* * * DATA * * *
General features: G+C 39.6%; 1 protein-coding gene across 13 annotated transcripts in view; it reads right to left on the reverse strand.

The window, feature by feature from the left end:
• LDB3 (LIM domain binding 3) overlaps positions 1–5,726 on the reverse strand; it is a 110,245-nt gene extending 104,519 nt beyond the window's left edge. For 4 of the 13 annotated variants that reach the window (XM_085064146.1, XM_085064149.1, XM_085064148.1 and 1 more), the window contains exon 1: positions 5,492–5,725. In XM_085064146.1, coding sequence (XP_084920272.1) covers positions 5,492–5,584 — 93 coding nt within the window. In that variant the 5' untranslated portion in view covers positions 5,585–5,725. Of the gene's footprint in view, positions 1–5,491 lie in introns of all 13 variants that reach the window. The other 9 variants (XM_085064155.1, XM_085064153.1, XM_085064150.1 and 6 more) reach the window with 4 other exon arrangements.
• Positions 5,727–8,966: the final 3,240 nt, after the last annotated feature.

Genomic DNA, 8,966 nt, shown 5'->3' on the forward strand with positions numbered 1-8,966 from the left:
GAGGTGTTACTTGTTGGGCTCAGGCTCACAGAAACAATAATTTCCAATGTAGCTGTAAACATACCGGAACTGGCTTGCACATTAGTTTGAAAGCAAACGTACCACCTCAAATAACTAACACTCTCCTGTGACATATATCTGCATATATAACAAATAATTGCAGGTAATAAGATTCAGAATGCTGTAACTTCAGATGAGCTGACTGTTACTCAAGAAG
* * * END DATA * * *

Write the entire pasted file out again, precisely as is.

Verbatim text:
General features: G+C 39.6%; 1 protein-coding gene across 13 annotated transcripts in view; it reads right to left on the reverse strand.

The window, feature by feature from the left end:
• LDB3 (LIM domain binding 3) overlaps positions 1–5,726 on the reverse strand; it is a 110,245-nt gene extending 104,519 nt beyond the window's left edge. For 4 of the 13 annotated variants that reach the window (XM_085064146.1, XM_085064149.1, XM_085064148.1 and 1 more), the window contains exon 1: positions 5,492–5,725. In XM_085064146.1, coding sequence (XP_084920272.1) covers positions 5,492–5,584 — 93 coding nt within the window. In that variant the 5' untranslated portion in view covers positions 5,585–5,725. Of the gene's footprint in view, positions 1–5,491 lie in introns of all 13 variants that reach the window. The other 9 variants (XM_085064155.1, XM_085064153.1, XM_085064150.1 and 6 more) reach the window with 4 other exon arrangements.
• Positions 5,727–8,966: the final 3,240 nt, after the last annotated feature.

Genomic DNA, 8,966 nt, shown 5'->3' on the forward strand with positions numbered 1-8,966 from the left:
GAGGTGTTACTTGTTGGGCTCAGGCTCACAGAAACAATAATTTCCAATGTAGCTGTAAACATACCGGAACTGGCTTGCACATTAGTTTGAAAGCAAACGTACCACCTCAAATAACTAACACTCTCCTGTGACATATATCTGCATATATAACAAATAATTGCAGGTAATAAGATTCAGAATGCTGTAACTTCAGATGAGCTGACTGTTACTCAAGAAG